How do you manage your money without getting stressed out with a million accounts? When we talked about automatic investments a few weeks ago, some readers noted that having too many accounts was stressful to them. So let’s talk about some easier ways to manage the money, how to get a bird’s eye view of your holdings, and some tips to make your general financial life easier. [Read more…]
I’ve always been a saver. When I first started working at age 22, I saved a minimum of $100 a month, even though that was quite a struggle at the time. But I haven’t always been an investor. I signed up for a 401K, of course, but whatever investments I made above and beyond that were fairly haphazard, and I frequently let fairly large amounts of money sit in low interest accounts — a big no no. It wasn’t until my 30s that I stumbled on the idea of automatic investing as a way to regularly move money from my savings account to my Vanguard funds. Even once I signed up for automatic investing, I didn’t really get the real benefit of it: a concept called dollar-cost averaging. (Pictured: Rebecca Minkoff Zip Around Wallet — as part of the Nordstrom Anniversary Sale, the price is now $149.90, but after August 6 the price will go back up to $225.)
The idea behind dollar-cost averaging is that the market can be pretty volatile — sometimes stocks are up, sometimes they’re down. So if you invest your money in regular intervals, you get the benefit of the “sale” days (when prices are low) which helps balance when prices are high. [Read more…]
So. I recently did something fairly dumb, and I thought I’d share. I normally follow the advice given to novices, and the bulk of what I’ve invested is in index funds or Vanguard lifecycle funds with very low fees. But occasionally, I like to walk on the wild side and put a little extra money in stocks. Now, over the years I’ve always regretted not investing in certain stocks on Day 1 — big stocks, whose products I was extremely familiar with and knew the value of, to me at least. For example: I remember when Google IPO’ed. I’ve heard tell of people who bought Apple on Day 1… and I remember vividly my mother asking my brother if she should buy him stock in Nintendo (he was 11 when it IPO’ed, and said no).
So, I thought, wouldn’t it be great to buy Facebook on the day it IPO’ed? I could even buy some for my son, and tell him that we bought it on the very first day. I know I’m on Facebook several times a day, and as a publisher I know how Facebook is completely changing the way people read and acknowledge news. So what if Facebook hasn’t totally figured out how it’ll make money, I thought. Big deal. (Hint: allow bigger ads bigger than 125×125.) On the flip side, as a consumer, I don’t trust Facebook farther than I can throw it, and I don’t like to post pictures of my kid on it — but that doesn’t mean I don’t recognize it as a significant force in the future of publishing, friendships, and life. (Pictured: Forehead slap, originally uploaded to Flickr by chizoo.)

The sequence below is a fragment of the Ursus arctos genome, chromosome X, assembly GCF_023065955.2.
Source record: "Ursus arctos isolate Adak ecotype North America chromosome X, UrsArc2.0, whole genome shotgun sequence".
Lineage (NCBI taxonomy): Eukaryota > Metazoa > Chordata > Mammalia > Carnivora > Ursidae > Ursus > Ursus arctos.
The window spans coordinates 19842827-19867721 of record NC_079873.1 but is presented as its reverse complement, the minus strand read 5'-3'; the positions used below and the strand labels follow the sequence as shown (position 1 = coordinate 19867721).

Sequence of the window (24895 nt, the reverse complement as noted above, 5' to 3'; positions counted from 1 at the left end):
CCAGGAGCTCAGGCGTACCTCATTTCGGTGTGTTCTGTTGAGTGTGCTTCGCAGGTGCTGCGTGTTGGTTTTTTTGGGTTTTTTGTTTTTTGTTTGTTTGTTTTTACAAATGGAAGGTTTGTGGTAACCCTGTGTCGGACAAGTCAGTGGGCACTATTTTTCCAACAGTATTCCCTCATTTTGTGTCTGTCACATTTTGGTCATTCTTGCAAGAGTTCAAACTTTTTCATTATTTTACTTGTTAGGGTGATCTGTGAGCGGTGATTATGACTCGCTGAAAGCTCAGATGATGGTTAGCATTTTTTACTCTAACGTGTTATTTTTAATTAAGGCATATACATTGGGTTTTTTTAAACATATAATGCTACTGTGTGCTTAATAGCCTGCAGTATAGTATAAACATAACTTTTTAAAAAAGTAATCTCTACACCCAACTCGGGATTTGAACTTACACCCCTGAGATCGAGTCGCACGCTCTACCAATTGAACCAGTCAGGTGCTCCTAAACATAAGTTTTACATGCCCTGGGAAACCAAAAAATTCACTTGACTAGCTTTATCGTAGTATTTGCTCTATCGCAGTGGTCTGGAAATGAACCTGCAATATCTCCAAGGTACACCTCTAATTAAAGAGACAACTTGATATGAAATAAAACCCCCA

401K fees can be such a complicated topic — so when the good folks at DailyWorth offered to guest post I jumped at the chance to have someone wiser than myself cover it! – Kat
Is your 401k plan costing you too much?
Many people don’t realize that they’re being charged a fee (or fees) for participating in their 401k plan–and over time, those fees can eat up a chunk of your savings. (Pictured: Erosion Control? originally uploaded to Flickr by muffinman71xx.)
Shocked? You’re not alone. In fact, new federal rules requiring 401k plans to be more transparent about fees take effect in July — and women everywhere should sit up and take notice.
Back in January — inspired by a Mint article — we took a look at tax-savvy investment vehicles such as 401Ks and IRAs. Today, let’s look at some of the other tax-friendly ways to save, such as 529s and Health Savings Accounts (HSAs). Just as a reminder — according to the article, “The Value of Tax-Deferred Savings.” “[u]nless you make enough money to max out all of your tax-advantaged accounts (401(k), IRA, 529, HSA, and the like), it rarely makes sense to do any investing outside them.” (Please note, I am not a financial adviser — this is all just my personal knowledge, so take it with a grain of salt.)
(Pictured: PS1 Wallet, available in 8 colors at ProenzaSchouler.com for $165.)
Like we did before, let’s go through the main questions on everyone’s mind…